8. Findlay GM. The toxicity of mepacrine in man. Trop Dis Bull 1947; 44: 763-79. PubMed Citation  (Extensive review of the toxicity of mepacrine focusing on lichenoid dermatitis, toxic psychosis and aplastic anemia mentions that liver lesions were found in 10 of 47 autopsied cases of aplastic anemia, with findings typical of “infective hepatitis”).

  9. Shumacker HB Jr, Ziperman HH. Unusual case of apparent malingering. Arch Surg 1950; 60: 861-4. PubMed Citation  (49 year old woman had multiple episodes of abdominal pain, fever and apparent jaundice, undergoing multiple surgical procedures without evidence of gallstones or biliary obstruction, eventually being diagnosed as having factitious illness and mepacrine induced yellowing of the skin [fabricated “jaundice”]).

  10. Craddock WL. Toxic hepatitis presumably produced by massive prolonged ingestion of atabrine: a case report with autopsy findings. Mil Surg 1950; 107: 199-201. PubMed Citation  (32 year old man who presented with jaundice and fatal variceal hemorrhage gave a history of excessive atabrine ingestion, because of unrealistic fear of malaria; no mention of alcohol use or whether cirrhosis was present and no routine liver tests provided).

  11. Page F. Treatment of lupus erythematosus with mepacrine. Lancet 1951; 2 (6687): 755-8. PubMed Citation  (Among 18 patients with lupus erythematosus treated with mepacrine [100 to 300 mg daily], all except one had a clinical response, some of which were complete; only one patient had a serious adverse event [dermatitis], but no mention of liver injury).

  12. Harvey G, Cochrane T. The treatment of lupus erythematosus with mepacrine (Atabrine). J Invest Dermatol 1953; 21: 99-104. PubMed Citation  (Among 62 patients with lupus erythematosus treated with mepacrine [usually 200 mg daily], 37 had an excellent or good response and 8 had complications, 2 with severe nausea and 6 dermatitis; no mention of liver injury).

  13. Rovelstad RA, Stauffer MH, Mason HL, Steinhilber RM. The simulation of jaundice by action of quinacrine (atabrine). Gastroenterology 1957; 33: 937-47. PubMed Citation  (Two patients with recurrent gastrointestinal symptoms and jaundice that was due to unacknowledged use of mepacrine to simulate disease, and review of literature on its hepatotoxicity).

  14. Marczynska-Robowska M. Acute hepatitis due to intoxication with atabrine. Helv Paediatr Acta 1960; 15: 307-9. PubMed Citation  (5 year old boy developed yellow skin 5 days after starting atabrine [100 mg every 3 days] for suspected malaria and was found to have high fever and jaundice 3 days later [bilirubin 10.3 mg/dL], with worsening fever, stupor and death one week later).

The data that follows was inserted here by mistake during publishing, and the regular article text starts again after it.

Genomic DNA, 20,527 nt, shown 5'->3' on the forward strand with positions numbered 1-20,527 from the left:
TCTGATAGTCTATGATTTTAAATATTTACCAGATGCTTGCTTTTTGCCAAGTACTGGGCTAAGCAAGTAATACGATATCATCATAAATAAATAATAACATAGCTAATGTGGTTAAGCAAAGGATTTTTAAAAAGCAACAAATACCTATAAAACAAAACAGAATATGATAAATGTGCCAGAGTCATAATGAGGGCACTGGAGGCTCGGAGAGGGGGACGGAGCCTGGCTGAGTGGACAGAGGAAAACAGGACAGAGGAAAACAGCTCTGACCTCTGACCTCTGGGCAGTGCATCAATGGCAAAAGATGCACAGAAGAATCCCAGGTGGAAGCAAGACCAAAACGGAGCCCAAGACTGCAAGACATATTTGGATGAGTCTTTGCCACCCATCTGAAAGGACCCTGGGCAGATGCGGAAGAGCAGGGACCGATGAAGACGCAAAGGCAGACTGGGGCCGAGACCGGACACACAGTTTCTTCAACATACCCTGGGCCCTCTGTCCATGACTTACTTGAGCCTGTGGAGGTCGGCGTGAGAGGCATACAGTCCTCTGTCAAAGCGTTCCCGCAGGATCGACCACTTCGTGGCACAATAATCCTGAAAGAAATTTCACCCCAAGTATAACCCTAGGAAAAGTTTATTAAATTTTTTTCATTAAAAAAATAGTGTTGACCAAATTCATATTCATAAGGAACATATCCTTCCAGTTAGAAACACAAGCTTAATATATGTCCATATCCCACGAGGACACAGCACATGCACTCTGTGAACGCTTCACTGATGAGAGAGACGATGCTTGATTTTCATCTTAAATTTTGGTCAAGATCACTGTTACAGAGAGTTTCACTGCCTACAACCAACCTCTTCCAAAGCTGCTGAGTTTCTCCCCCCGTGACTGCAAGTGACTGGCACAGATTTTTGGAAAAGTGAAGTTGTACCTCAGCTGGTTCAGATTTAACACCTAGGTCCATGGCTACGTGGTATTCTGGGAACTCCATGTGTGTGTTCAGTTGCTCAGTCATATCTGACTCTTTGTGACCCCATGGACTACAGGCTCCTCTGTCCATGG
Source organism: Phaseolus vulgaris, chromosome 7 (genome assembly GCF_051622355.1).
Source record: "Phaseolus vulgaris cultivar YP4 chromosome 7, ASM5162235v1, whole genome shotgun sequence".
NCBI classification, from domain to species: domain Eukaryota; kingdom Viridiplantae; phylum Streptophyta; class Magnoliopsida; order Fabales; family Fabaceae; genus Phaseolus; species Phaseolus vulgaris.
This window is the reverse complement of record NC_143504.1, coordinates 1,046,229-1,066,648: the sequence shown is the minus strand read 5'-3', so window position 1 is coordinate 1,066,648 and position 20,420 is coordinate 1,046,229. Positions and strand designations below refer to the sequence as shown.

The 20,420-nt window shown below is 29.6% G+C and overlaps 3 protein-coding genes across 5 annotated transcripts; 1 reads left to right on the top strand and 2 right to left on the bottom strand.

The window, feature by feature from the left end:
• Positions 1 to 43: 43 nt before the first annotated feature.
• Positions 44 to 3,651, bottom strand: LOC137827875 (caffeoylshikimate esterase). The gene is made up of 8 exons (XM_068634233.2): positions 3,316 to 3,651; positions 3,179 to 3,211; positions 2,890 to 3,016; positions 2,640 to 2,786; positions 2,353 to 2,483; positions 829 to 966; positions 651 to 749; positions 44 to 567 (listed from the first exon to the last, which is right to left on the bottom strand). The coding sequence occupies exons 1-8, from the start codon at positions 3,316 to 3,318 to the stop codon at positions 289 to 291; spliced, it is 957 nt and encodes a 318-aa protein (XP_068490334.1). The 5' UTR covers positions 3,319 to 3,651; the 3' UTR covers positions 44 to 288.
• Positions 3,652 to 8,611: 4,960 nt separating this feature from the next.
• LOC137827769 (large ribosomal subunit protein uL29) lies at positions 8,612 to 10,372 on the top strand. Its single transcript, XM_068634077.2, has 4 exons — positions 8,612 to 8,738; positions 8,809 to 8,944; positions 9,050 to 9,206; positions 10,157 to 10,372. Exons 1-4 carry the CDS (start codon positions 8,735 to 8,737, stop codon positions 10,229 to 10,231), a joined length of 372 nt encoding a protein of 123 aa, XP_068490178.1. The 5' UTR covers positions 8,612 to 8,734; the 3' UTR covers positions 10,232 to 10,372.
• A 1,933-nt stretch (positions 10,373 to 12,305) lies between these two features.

15. Gibb W, Isenberg DA, Snaith ML. Mepacrine induced hepatitis. Ann Rheum Dis 1985; 44: 861-2. PubMed Citation  (37 year old woman with discoid lupus intolerant of chloroquine developed yellow skin and fatigue 6 weeks after starting mepacrine in a dose of 300 mg daily [bilirubin 0.3 mg/dL, ALT 210 U/L, Alk P 160 U/L, eosinophilia 688/μL], resolving within 2 months of stopping: Case 1).

  16. Wallace DJ. The use of quinacrine (Atabrine) in rheumatic diseases: a reexamination. Semin Arthritis Rheum 1989; 18: 282-96. PubMed Citation  (Extensive review of mepacrine in rheumatic disease based upon the literature and personal experience mentions that its first use in lupus was in 1939, but it became more widely used after a report in 1951 [Page], subsequently being studied in at least 20 clinical trials with 771 patients yielding beneficial responses in 73%, with onset of action after 3-4 weeks of 100 mg daily, side effects being mild and well tolerated at this dose; mentions a single report of hepatotoxicity [Gibb 1985]).

  17. Scoazec JY, Krolak-Salmon P, Casez O, Besson G, Thobois S, Kopp N, Perret-Liaudet A, et al. Quinacrine-induced cytolytic hepatitis in sporadic Creutzfeldt-Jakob disease. Ann Neurol 2003; 53: 546-7. PubMed Citation  (3 patients with Creutzfeldt-Jakob disease developed liver test abnormalities 7, 25 and 42 days after starting 300 mg daily of mepacrine [bilirubin not given, ALT 3-30 times ULN, Alk P 2-8 times ULN], returning to normal within 3-4 weeks of stopping, subsequent autopsies showing mild lobular necrosis, portal inflammation and bile duct inflammation and fibrosis).

  18. Chalasani N, Bonkovsky HL, Fontana R, Lee W, Stolz A, Talwalkar J, Reddy KR, et al.; United States Drug Induced Liver Injury Network. Features and outcomes of 899 patients with drug-induced liver injury: The DILIN Prospective Study. Gastroenterology 2015; 148: 1340-1352.e7. PubMed Citation  (Among 899 cases of drug induced liver injury enrolled in a US prospective study between 2004 and 2013, none were attributed to antimalarial medications or to mepacrine).

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OTHER REFERENCE LINKS
Mepacrine